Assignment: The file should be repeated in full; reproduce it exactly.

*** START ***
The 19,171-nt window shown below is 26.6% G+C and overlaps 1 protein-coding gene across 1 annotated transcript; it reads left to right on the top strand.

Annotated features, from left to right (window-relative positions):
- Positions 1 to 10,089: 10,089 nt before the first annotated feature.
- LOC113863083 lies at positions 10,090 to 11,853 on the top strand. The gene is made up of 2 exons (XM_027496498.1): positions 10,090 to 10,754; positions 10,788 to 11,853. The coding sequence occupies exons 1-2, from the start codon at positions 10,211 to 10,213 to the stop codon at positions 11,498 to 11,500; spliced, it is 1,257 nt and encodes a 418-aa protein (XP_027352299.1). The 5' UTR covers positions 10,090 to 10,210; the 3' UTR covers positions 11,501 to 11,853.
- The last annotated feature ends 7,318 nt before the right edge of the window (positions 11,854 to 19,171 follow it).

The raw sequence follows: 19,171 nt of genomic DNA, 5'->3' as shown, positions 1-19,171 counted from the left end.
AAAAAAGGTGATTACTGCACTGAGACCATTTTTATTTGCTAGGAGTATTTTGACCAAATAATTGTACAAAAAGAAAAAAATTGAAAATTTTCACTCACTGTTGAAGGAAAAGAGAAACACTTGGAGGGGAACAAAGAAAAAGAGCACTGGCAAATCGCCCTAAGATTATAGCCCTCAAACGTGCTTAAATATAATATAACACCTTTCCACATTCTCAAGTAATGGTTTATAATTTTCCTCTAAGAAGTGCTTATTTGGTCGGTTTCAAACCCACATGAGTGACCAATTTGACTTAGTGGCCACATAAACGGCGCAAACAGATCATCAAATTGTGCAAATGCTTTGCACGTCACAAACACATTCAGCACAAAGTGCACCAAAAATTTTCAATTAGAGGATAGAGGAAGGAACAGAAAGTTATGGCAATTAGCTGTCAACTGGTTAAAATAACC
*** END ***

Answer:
The 19,171-nt window shown below is 26.6% G+C and overlaps 1 protein-coding gene across 1 annotated transcript; it reads left to right on the top strand.

Annotated features, from left to right (window-relative positions):
- Positions 1 to 10,089: 10,089 nt before the first annotated feature.
- LOC113863083 lies at positions 10,090 to 11,853 on the top strand. The gene is made up of 2 exons (XM_027496498.1): positions 10,090 to 10,754; positions 10,788 to 11,853. The coding sequence occupies exons 1-2, from the start codon at positions 10,211 to 10,213 to the stop codon at positions 11,498 to 11,500; spliced, it is 1,257 nt and encodes a 418-aa protein (XP_027352299.1). The 5' UTR covers positions 10,090 to 10,210; the 3' UTR covers positions 11,501 to 11,853.
- The last annotated feature ends 7,318 nt before the right edge of the window (positions 11,854 to 19,171 follow it).

The raw sequence follows: 19,171 nt of genomic DNA, 5'->3' as shown, positions 1-19,171 counted from the left end.
AAAAAAGGTGATTACTGCACTGAGACCATTTTTATTTGCTAGGAGTATTTTGACCAAATAATTGTACAAAAAGAAAAAAATTGAAAATTTTCACTCACTGTTGAAGGAAAAGAGAAACACTTGGAGGGGAACAAAGAAAAAGAGCACTGGCAAATCGCCCTAAGATTATAGCCCTCAAACGTGCTTAAATATAATATAACACCTTTCCACATTCTCAAGTAATGGTTTATAATTTTCCTCTAAGAAGTGCTTATTTGGTCGGTTTCAAACCCACATGAGTGACCAATTTGACTTAGTGGCCACATAAACGGCGCAAACAGATCATCAAATTGTGCAAATGCTTTGCACGTCACAAACACATTCAGCACAAAGTGCACCAAAAATTTTCAATTAGAGGATAGAGGAAGGAACAGAAAGTTATGGCAATTAGCTGTCAACTGGTTAAAATAACC